Hi! I’m Katie Freund, and I’m a new staff member at ANU also working on the badges project with Inger. I currently work as a digital learning developer in the College of Asia and the Pacific and am responsible for the learning design and implementation of badges for our project. I’d like to share some of the findings from our initial focus groups with ANU students about badge design. But first, a quick update about where we are up to with our badges project.
After several months of investigating the various options for delivering badges, our team has finally set up and issued our first badges to students! As Inger discussed in a previous post, using badges in ANU’s existing learning management system (Moodle) was not as easy as it appeared. As we were faced with several months of committee meetings and user testing in order to activate the badges plugin for Moodle, our team decided we’d need to find another avenue to deliver the badges. Extensive consultation with legal and marketing teams resulted, and in the end we have signed up for Credly, a commercial service for delivering badges. After students complete the relevant activities inside Moodle, they can receive a badge via Credly for their records. As of today, we’ve given out nine badges!
As you might image, there were many discussions as to what the badge could (or should) look like. What shapes, colours, and icons could we use to represent the achievements of ANU students? How could we communicate information about different types of courses in the design of the badge? And how important is how the badge looks to the students who will be earning them?
We posed this question to a focus group of HDR and postgraduate students here at ANU, and were very surprised by some of their responses. We showed several existing badges, such as those possible using Credly’s badge builder…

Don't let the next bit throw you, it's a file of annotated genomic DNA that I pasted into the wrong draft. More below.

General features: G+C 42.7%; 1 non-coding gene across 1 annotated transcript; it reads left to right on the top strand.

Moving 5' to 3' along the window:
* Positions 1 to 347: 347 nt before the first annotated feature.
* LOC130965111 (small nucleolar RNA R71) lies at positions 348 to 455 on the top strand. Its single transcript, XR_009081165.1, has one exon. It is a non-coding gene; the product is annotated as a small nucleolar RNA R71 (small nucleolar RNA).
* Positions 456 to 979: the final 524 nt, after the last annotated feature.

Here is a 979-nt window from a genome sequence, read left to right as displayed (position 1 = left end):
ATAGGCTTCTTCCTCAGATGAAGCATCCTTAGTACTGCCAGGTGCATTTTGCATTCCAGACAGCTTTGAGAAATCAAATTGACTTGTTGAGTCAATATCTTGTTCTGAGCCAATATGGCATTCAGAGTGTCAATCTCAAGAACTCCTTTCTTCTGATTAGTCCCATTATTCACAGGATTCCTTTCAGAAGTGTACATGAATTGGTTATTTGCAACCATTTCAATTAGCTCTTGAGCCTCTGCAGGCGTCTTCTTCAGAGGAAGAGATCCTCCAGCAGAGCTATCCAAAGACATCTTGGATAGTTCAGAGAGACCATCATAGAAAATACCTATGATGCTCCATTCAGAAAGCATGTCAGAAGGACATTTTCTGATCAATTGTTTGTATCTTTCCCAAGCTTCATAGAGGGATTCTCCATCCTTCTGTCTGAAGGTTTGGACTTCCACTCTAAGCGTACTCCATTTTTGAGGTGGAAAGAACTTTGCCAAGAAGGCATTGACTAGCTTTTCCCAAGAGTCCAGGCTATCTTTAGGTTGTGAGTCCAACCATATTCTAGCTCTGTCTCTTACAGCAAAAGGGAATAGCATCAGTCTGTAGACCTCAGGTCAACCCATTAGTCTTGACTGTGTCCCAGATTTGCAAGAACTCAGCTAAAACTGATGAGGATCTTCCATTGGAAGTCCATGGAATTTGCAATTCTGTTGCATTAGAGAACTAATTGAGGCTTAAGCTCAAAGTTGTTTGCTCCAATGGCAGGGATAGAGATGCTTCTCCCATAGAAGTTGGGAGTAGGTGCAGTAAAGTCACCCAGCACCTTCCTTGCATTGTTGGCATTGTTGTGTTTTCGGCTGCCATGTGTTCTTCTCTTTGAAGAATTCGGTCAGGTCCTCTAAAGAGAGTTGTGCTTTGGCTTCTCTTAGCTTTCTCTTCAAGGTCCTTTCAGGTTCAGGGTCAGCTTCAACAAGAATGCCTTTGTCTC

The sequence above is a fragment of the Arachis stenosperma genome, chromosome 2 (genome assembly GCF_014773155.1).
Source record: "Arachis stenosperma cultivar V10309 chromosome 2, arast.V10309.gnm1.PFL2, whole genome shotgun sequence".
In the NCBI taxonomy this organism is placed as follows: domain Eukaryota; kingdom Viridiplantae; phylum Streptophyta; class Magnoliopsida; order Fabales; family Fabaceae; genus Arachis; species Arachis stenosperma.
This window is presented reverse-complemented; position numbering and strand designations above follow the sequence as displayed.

…and those offered by the Chicago Summer of Learning.
These were roundly dismissed by the ANU students:
“The graphic stuff is gimmicky.”
“It looks like the stamps by little boy comes from childcare with!”
and my favourite, “We don’t want it to look like it was fun being at ANU!”
The group was adamant that it needed to include the university logo, and that the icons in the centre were too childish for their purposes. They spoke about ANU’s reputation and brand in ways that would make the marketing teams very proud: they wanted badges that would communicate the seriousness and weight of their university degrees. In fact, rather than showcasing the particular skill they had developed, the focus group participants indicated it was the ANU brand that they wanted to communicate instead.
But as most unviersity staff know, the brand and logo of the institution is something closely held, and even more closely guarded. ANU’s legal and marketing teams brought up concerns about the appropriate use of the logo when using a third-party service like Credly. In order to proceed with using the third-party service, it became apparent we would not be able to use the university crest or logo in any of our badges. So the challenge went to the graphic design team at ANU Marketing: how do you evoke the ANU brand without actually using any of the brand elements in your design, in a way that is scalable and sustainable for any future badges that might be needed?
Luckily, the team had some lovely solutions for us.
We have used the stars to indicate the level of the course (1-5 stars), and the third badge resembles the seal on a testamur for high-level badges of achievement. The scroll in the middle badge evokes the ANU logo without actually including it. The icons can be customised to suit the type of course, and the different colleges can use their official colours. While students were not as interested in icons for communicating the type of course, we believed it was essential to have them in order to quickly and clearly communicate what the badge is for possible employers – particularly if a student receives several badges from the ANU.
Our next step is to show these badges to the students in our pilot project for further feedback and discussion, but we’d love to hear your thoughts as well. If you are using badges at your institution, are your students as brand-conscious as those at ANU? How are your institutions dealing with issues of brand identity and use of logos on badges?
You can follow Katie on Twitter @katiedigc for more on badges and everything ed tech!